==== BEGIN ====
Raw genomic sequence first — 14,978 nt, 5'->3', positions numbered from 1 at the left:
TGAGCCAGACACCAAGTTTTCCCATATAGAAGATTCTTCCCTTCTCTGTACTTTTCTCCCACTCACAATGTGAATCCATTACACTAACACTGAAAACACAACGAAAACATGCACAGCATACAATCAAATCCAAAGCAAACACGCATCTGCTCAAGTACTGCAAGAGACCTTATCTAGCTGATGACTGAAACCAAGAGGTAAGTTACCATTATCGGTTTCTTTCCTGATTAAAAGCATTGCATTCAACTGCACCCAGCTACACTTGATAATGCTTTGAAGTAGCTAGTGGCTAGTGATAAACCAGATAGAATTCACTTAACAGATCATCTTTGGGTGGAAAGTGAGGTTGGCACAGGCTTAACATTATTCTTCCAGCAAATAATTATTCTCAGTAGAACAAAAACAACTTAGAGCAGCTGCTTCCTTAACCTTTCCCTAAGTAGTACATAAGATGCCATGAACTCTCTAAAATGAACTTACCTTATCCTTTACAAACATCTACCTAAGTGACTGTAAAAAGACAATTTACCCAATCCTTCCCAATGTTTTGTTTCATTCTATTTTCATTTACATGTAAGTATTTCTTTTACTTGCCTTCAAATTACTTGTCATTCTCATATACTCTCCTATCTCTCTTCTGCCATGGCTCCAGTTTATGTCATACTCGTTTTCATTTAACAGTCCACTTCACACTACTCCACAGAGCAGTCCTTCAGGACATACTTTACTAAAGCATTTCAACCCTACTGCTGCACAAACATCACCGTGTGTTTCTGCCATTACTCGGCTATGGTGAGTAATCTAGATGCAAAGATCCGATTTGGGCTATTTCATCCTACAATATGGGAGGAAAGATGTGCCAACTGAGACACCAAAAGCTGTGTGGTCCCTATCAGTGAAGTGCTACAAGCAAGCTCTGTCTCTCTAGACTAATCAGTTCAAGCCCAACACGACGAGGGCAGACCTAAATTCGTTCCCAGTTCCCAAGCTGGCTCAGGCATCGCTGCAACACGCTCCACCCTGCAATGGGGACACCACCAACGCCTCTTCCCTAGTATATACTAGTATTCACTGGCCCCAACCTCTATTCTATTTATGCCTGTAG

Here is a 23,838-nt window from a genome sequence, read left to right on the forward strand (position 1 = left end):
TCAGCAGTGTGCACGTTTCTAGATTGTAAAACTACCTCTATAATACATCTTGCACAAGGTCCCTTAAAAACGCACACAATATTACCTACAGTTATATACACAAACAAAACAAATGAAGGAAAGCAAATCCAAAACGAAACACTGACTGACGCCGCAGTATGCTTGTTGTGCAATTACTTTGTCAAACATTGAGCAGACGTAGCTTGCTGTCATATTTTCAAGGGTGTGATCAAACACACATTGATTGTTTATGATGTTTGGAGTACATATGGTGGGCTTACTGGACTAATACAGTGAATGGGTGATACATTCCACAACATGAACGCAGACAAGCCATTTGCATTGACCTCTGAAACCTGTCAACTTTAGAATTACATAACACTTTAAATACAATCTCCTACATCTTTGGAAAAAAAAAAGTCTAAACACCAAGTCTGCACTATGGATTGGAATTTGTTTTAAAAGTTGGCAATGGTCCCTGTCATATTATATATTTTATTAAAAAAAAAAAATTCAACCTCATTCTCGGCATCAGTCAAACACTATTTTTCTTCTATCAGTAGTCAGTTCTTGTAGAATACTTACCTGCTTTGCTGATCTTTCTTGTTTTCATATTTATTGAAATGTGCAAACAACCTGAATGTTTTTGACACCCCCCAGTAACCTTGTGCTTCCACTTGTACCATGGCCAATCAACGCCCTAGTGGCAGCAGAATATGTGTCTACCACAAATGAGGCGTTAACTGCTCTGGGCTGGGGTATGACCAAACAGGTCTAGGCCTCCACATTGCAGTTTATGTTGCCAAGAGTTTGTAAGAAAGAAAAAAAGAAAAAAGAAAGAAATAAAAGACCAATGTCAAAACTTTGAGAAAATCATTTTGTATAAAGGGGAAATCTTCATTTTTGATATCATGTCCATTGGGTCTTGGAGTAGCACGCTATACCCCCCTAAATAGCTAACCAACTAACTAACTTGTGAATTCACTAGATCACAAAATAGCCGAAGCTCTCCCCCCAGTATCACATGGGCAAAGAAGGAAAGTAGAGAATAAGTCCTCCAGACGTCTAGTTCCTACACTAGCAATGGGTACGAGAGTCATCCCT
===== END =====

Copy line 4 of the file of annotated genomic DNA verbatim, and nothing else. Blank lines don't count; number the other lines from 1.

TCAGCAGTGTGCACGTTTCTAGATTGTAAAACTACCTCTATAATACATCTTGCACAAGGTCCCTTAAAAACGCACACAATATTACCTACAGTTATATACACAAACAAAACAAATGAAGGAAAGCAAATCCAAAACGAAACACTGACTGACGCCGCAGTATGCTTGTTGTGCAATTACTTTGTCAAACATTGAGCAGACGTAGCTTGCTGTCATATTTTCAAGGGTGTGATCAAACACACATTGATTGTTTATGATGTTTGGAGTACATATGGTGGGCTTACTGGACTAATACAGTGAATGGGTGATACATTCCACAACATGAACGCAGACAAGCCATTTGCATTGACCTCTGAAACCTGTCAACTTTAGAATTACATAACACTTTAAATACAATCTCCTACATCTTTGGAAAAAAAAAAGTCTAAACACCAAGTCTGCACTATGGATTGGAATTTGTTTTAAAAGTTGGCAATGGTCCCTGTCATATTATATATTTTATTAAAAAAAAAAAATTCAACCTCATTCTCGGCATCAGTCAAACACTATTTTTCTTCTATCAGTAGTCAGTTCTTGTAGAATACTTACCTGCTTTGCTGATCTTTCTTGTTTTCATATTTATTGAAATGTGCAAACAACCTGAATGTTTTTGACACCCCCCAGTAACCTTGTGCTTCCACTTGTACCATGGCCAATCAACGCCCTAGTGGCAGCAGAATATGTGTCTACCACAAATGAGGCGTTAACTGCTCTGGGCTGGGGTATGACCAAACAGGTCTAGGCCTCCACATTGCAGTTTATGTTGCCAAGAGTTTGTAAGAAAGAAAAAAAGAAAAAAGAAAGAAATAAAAGACCAATGTCAAAACTTTGAGAAAATCATTTTGTATAAAGGGGAAATCTTCATTTTTGATATCATGTCCATTGGGTCTTGGAGTAGCACGCTATACCCCCCTAAATAGCTAACCAACTAACTAACTTGTGAATTCACTAGATCACAAAATAGCCGAAGCTCTCCCCCCAGTATCACATGGGCAAAGAAGGAAAGTAGAGAATAAGTCCTCCAGACGTCTAGTTCCTACACTAGCAATGGGTACGAGAGTCATCCCT